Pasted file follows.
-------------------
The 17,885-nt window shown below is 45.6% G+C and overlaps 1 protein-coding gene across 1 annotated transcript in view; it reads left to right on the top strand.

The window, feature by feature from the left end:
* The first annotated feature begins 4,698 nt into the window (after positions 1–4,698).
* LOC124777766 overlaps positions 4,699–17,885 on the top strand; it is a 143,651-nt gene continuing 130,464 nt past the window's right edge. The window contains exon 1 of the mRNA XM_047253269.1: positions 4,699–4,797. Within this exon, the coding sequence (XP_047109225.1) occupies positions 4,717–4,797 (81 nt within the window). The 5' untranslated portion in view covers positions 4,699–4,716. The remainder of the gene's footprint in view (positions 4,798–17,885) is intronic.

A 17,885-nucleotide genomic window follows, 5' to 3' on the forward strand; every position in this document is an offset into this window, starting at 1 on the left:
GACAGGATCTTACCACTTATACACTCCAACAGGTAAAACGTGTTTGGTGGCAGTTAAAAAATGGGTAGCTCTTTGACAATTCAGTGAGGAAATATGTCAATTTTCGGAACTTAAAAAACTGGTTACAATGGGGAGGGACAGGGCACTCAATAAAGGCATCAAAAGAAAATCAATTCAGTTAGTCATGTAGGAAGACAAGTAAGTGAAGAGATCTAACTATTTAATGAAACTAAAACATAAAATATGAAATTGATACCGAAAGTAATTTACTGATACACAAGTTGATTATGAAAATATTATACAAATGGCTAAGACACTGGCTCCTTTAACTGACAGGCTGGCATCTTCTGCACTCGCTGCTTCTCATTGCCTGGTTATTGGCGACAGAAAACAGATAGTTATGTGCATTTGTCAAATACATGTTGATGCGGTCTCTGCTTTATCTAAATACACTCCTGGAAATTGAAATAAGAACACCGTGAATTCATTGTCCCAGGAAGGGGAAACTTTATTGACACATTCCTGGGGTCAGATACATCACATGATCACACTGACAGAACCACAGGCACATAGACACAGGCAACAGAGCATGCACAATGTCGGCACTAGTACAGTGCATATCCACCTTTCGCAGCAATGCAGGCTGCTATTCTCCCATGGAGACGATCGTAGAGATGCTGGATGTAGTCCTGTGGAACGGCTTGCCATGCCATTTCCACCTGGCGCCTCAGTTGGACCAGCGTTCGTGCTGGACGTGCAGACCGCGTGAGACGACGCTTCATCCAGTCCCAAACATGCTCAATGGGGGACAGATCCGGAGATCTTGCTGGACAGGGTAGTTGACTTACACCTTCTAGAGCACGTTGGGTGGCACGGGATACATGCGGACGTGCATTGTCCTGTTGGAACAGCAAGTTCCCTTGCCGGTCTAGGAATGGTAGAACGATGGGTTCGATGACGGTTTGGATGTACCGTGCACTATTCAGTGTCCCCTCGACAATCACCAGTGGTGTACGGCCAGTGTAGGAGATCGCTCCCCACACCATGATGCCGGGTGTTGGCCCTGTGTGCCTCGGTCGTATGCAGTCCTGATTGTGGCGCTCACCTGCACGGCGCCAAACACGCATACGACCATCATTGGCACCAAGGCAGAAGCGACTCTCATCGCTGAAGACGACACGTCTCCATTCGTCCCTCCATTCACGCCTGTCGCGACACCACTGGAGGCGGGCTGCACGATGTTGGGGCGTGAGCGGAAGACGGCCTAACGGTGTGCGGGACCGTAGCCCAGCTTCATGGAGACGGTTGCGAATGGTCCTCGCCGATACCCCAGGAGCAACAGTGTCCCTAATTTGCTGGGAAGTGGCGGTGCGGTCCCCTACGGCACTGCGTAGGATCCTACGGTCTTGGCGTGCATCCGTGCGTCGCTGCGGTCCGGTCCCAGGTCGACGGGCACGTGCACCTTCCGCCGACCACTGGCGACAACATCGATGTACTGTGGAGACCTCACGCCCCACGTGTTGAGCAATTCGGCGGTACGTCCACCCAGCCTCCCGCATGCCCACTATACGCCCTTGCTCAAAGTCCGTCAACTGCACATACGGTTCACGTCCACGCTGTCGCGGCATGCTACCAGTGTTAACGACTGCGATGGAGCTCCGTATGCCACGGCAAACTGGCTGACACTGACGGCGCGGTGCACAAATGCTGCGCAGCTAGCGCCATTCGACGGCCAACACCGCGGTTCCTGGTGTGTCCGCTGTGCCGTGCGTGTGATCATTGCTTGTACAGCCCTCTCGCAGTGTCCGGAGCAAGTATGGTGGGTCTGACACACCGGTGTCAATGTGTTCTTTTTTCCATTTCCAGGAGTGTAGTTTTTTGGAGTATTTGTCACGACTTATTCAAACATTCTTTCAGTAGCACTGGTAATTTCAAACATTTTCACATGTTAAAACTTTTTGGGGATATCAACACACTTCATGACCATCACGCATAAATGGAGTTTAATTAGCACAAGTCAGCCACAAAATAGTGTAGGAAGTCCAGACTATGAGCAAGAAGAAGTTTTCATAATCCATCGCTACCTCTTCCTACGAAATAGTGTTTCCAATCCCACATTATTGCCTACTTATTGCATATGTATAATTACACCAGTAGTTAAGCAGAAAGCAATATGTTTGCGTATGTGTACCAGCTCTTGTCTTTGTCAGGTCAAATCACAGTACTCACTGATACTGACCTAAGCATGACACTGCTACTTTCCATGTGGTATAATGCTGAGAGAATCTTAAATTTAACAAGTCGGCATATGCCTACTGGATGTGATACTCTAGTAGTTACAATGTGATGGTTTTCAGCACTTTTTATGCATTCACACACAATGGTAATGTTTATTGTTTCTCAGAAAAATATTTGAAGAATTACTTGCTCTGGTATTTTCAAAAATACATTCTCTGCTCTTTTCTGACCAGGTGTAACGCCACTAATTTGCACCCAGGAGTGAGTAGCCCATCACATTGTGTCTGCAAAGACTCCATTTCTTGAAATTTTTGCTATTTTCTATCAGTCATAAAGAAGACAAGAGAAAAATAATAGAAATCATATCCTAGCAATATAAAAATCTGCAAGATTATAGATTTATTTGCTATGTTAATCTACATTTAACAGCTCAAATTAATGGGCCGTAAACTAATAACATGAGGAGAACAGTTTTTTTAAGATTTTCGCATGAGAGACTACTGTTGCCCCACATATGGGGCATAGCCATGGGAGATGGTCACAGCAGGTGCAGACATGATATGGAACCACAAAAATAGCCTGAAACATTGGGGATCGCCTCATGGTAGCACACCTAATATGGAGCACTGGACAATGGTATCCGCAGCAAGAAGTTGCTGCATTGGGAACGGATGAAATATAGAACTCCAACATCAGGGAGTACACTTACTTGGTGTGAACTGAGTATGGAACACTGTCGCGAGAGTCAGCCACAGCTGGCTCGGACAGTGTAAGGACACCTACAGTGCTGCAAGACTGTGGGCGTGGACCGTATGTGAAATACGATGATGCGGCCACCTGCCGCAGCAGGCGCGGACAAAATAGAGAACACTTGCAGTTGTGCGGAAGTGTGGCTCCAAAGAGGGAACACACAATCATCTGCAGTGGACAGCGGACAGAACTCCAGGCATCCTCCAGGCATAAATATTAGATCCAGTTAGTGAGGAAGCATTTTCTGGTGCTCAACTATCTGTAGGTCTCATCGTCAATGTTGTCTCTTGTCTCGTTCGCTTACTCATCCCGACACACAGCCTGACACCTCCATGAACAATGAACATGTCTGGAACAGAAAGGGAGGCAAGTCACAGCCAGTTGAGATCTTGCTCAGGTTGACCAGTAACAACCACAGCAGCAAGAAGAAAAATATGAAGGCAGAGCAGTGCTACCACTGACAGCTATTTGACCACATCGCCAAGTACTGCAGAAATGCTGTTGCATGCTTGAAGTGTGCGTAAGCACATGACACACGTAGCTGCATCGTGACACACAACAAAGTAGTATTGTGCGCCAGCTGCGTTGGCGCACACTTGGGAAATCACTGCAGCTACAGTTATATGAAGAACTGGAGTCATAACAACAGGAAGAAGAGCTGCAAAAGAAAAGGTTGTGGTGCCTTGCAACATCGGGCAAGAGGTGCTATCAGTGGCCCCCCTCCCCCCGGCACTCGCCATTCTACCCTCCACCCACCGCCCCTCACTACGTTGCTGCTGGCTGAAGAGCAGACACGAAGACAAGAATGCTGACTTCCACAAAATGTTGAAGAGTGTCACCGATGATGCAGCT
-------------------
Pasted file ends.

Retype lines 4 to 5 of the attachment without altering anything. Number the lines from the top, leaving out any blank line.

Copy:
* LOC124777766 overlaps positions 4,699–17,885 on the top strand; it is a 143,651-nt gene continuing 130,464 nt past the window's right edge. The window contains exon 1 of the mRNA XM_047253269.1: positions 4,699–4,797. Within this exon, the coding sequence (XP_047109225.1) occupies positions 4,717–4,797 (81 nt within the window). The 5' untranslated portion in view covers positions 4,699–4,716. The remainder of the gene's footprint in view (positions 4,798–17,885) is intronic.

A 17,885-nucleotide genomic window follows, 5' to 3' on the forward strand; every position in this document is an offset into this window, starting at 1 on the left: